From Publishers Weekly
In this spry, smart history, Alexander Hamilton, Albert Gallatin, Stephen Girard, Nicholas Biddle and Andrew Jackson emerge as fully human characters-rather than a set of financial theories or beliefs-struggling to set the economic machine of America in motion. Wright and Cowen use biography to address financial history, showing, say, how Alexander Hamilton's life influenced his theory of finance, and how Hamilton's theory of finance influenced the United States. Readers will find that financial markets and instruments at the time were surprisingly sophisticated, and fully relevant to the discussion of finance today. Hamilton's genius lay in his Bank of the United States, established to allow America one day to compete with the foremost powers of Europe, and the story of his successors-Gallatin, Girard, and Biddle, who wisely navigated Hamilton's Bank-take readers through crises brought on by such familiar factors as speculative booms and busts, war debts, political opposition and special interests. If there is any flaw to this compelling account of the nation's early finances it is that the authors seem to lack faith in their subject's entertainment value, gilding the lily with human interest stories and catchy chapter titles like "Apocalypse No." Illuminating and ingratiating, this glimpse into the economics of the nation's first century could very well serve as required reading for students of American history and economics.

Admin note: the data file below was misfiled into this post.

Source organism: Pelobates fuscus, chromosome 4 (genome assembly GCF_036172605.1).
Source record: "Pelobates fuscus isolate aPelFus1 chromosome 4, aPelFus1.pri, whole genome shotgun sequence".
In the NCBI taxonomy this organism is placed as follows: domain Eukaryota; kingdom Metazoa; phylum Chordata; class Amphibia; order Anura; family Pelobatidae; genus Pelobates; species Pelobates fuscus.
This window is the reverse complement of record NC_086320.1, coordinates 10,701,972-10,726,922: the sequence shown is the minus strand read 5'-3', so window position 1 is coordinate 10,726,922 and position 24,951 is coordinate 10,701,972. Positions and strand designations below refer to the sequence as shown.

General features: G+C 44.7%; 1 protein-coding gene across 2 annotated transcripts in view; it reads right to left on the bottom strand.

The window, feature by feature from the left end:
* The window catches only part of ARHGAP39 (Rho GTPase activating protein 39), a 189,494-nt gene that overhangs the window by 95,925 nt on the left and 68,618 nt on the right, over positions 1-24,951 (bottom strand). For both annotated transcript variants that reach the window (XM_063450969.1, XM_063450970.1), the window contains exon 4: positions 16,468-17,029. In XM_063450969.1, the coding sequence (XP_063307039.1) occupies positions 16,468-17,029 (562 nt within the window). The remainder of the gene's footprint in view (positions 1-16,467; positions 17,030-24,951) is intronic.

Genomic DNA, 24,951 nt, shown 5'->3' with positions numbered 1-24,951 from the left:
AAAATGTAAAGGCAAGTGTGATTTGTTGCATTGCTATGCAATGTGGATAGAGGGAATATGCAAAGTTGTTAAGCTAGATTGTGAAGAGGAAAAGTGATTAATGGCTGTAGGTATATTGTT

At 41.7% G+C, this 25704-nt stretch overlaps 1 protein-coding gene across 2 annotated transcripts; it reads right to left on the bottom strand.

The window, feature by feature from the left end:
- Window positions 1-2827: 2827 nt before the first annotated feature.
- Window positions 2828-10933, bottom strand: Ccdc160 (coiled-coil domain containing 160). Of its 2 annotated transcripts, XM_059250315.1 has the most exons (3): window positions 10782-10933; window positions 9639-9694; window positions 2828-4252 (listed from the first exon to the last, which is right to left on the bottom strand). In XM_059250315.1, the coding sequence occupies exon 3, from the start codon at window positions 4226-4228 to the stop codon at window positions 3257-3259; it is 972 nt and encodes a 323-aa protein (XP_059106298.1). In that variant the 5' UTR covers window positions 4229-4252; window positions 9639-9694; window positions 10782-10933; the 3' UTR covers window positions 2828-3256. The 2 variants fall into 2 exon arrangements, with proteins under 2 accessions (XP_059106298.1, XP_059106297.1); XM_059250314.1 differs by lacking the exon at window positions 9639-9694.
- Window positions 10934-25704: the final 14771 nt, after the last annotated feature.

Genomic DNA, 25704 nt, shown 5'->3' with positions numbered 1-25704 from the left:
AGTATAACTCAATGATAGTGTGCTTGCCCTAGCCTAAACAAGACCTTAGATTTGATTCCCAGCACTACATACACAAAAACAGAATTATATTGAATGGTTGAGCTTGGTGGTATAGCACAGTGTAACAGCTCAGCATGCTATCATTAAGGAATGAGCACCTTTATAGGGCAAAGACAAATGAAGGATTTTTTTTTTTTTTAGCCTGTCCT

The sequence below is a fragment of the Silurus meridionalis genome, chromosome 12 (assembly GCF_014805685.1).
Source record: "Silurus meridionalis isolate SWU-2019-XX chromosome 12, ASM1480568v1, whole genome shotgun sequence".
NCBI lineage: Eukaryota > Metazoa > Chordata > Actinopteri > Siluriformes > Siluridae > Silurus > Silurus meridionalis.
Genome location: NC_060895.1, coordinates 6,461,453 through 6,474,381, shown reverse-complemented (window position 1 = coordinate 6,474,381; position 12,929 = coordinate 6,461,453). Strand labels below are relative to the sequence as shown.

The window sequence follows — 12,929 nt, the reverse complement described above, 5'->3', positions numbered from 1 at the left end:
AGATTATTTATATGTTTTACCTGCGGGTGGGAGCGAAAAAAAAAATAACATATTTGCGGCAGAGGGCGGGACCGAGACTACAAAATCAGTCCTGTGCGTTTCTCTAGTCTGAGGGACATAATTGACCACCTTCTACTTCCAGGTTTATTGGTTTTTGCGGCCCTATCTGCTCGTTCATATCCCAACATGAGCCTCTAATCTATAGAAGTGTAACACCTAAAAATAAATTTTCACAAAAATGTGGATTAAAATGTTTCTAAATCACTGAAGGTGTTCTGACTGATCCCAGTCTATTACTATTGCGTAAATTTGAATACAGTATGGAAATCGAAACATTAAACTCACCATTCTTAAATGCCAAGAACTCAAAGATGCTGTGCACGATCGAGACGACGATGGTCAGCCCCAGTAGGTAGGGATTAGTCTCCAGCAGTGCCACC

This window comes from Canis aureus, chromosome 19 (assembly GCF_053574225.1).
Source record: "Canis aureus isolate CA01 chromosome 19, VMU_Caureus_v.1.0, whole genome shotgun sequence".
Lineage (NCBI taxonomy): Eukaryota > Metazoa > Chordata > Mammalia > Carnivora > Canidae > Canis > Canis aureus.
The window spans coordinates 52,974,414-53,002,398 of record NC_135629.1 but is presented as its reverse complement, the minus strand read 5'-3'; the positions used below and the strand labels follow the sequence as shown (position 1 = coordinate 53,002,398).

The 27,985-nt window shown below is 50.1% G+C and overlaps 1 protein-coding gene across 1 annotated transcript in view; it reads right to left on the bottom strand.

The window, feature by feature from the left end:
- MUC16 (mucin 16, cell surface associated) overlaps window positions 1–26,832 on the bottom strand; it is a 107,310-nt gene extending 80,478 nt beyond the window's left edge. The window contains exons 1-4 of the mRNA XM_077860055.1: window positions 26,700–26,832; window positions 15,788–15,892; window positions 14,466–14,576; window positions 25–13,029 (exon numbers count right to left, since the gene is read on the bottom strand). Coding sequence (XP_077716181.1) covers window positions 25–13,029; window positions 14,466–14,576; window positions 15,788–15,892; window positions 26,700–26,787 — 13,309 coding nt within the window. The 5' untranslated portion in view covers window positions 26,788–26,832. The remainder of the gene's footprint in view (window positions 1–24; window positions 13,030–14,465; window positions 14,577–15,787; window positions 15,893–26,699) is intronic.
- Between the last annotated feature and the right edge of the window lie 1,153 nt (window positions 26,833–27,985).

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"The early financial history of the United States merits additional popular and scholarly attention, and Wright and Cowen provide biographical information on nine founders of America's financial and economic systems, from Alexander Hamilton to Andrew Jackson and Nicholas Biddle.… The book emphasizes biographical information with limited explanation of financial and economic arguments.… This book is useful for large public libraries so that general readers may understand formative economic ideas in American history."
"Wright and Cowen, who have separately written important scholarly works on the financial history of the early republic, here repackage their research for readers of popular history, and do so impressively."
(David Liss Washington Post
"The narrative seems natural, not stretched to cover a framework that skews the examples. You will enjoy this book and it can be used for a wide range of audiences from a supplementary reading for undergraduates to a departure for discussions in seminars to a good read on your flight home from a conference."
(Gerald Gunderson EH-Net
"This book, a welcome addition to the literature, meets its objective of providing an accessible introduction to the importance of the nation's financial infrastructure to its economic and political success."
(Timothy Cuff American Historical Review
"The Financial Founding Fathers works. I would recommend if for beginning students and anyone interested in a non-technical introduction to the financial history of the Young United States."
(Russell R. Menard History
"Seeking a readership beyond academia, Wright and Cowen tell a story that is brisk yet richly detailed. . . . For nonspecialists and teachers like this reviewer who slight financial history, there are many fine anecdotes and some real surprises."
(Lendol Calder The Historian